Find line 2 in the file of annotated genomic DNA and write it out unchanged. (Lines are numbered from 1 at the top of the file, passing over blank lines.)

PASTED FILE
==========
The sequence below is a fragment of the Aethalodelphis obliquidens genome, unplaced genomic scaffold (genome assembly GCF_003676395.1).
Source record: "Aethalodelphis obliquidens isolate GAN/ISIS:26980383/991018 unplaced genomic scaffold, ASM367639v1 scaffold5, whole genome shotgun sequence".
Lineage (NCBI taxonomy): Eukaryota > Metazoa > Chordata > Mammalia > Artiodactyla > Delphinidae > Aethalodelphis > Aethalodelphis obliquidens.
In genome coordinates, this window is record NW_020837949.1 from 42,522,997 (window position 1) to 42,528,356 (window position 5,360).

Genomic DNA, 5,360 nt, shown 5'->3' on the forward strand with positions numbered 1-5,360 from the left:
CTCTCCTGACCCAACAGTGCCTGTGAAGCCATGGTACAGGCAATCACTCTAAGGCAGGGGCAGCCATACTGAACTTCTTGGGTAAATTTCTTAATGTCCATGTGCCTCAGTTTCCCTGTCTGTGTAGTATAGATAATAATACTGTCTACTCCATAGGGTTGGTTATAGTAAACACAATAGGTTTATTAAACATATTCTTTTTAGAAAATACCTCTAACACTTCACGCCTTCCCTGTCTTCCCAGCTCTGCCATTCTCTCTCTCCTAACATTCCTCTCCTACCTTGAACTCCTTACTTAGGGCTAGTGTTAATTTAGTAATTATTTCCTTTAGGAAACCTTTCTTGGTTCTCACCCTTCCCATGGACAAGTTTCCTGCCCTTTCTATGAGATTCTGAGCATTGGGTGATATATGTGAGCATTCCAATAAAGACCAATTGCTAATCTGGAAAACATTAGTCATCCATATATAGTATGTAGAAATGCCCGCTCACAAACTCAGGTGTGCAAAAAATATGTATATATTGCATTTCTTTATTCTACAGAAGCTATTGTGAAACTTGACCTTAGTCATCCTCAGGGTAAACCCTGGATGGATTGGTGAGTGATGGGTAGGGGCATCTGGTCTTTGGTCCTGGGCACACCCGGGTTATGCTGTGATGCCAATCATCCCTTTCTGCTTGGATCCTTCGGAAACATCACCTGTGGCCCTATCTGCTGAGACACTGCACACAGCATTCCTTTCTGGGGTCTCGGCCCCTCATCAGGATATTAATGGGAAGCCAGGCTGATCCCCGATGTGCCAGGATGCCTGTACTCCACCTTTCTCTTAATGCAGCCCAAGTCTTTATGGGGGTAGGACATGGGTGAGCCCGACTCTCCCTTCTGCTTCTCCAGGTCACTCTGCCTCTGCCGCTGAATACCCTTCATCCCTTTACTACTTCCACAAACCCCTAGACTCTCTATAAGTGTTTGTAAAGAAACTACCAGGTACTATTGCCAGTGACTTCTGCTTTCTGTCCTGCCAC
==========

Source record: "Aethalodelphis obliquidens isolate GAN/ISIS:26980383/991018 unplaced genomic scaffold, ASM367639v1 scaffold5, whole genome shotgun sequence".